Swans of the 70s: The First Women of the South African Navy’s Permanent Force
The service of women in the South African Navy and its predecessors can be divided into three distinct historical periods. Firstly, there was the service of the so-called Swans with the South African Naval Forces during the Second World War, followed by the service of women in the Navy’s Permanent Force from 1972 with the South African Defence Force, and lastly, their employment in the Navy since 1994 when a new democratic dispensation saw the establishment of the South African National Defence Force. While the first and last eras mentioned above have received a good measure of attention in academic writing, the second has not.
This article attempts to provide much-needed focus on a neglected but important era in our naval history. It details the first permanent appointment of women in the South African Navy in 1972 and 1973, which marked the departure point of women’s service in a permanent capacity – an important groundbreaking event that would lead to expanded utilisation in later years. The article discusses their experiences, particularly their utilisation and challenges to integrate into a male-dominated Navy during the early and mid-1970s.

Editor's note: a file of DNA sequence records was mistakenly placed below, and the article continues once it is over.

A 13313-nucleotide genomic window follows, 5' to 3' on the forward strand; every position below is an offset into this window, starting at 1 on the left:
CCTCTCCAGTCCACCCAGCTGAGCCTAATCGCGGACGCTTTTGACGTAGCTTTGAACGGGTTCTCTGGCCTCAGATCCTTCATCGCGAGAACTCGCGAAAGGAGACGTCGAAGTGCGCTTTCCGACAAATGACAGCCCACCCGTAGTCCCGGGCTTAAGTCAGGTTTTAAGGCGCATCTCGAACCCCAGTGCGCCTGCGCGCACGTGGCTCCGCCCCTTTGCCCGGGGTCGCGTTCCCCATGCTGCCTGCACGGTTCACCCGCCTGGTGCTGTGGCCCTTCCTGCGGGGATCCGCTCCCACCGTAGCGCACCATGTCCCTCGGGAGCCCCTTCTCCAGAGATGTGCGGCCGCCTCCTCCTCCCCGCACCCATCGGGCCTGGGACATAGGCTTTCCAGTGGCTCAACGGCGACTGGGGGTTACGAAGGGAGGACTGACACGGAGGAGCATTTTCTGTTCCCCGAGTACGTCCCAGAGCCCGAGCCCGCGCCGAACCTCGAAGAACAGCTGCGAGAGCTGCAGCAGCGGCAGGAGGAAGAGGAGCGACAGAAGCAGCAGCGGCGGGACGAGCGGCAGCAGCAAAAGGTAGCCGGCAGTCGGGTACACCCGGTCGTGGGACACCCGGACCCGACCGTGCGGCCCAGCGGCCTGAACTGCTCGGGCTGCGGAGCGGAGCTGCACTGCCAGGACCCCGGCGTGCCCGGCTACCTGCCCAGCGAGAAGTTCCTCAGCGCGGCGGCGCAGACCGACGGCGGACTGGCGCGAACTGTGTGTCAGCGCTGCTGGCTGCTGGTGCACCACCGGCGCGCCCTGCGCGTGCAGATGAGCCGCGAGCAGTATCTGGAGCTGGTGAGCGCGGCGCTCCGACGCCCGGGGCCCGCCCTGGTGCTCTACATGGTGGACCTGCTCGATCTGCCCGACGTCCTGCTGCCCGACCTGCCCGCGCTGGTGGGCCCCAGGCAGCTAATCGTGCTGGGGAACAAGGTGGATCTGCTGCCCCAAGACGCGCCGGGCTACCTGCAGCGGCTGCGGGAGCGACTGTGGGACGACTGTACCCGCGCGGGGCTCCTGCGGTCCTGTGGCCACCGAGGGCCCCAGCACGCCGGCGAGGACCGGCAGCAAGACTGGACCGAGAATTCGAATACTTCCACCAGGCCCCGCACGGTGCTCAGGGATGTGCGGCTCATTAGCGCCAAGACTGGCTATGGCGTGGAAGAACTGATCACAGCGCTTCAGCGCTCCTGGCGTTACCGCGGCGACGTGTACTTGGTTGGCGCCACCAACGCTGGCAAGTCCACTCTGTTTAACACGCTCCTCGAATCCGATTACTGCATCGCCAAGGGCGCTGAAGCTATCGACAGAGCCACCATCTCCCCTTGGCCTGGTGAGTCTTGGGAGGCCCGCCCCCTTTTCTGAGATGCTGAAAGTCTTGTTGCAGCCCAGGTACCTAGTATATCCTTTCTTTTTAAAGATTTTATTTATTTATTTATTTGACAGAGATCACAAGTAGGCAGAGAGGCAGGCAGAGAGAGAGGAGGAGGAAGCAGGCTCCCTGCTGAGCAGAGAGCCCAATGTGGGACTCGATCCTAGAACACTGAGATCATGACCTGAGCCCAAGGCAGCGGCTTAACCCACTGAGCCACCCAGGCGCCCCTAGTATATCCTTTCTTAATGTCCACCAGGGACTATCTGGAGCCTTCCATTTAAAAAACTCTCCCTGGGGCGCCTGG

The research methodology employed for the study on which this article is based, combined the traditional “top-down” (archival sources) and grassroots “from the bottom-up” (oral history) approaches. This method offered a balanced and corroborated view of these important trailblazing events that occurred 50 years ago.
Copyright (c) 2023 Leon Steyn
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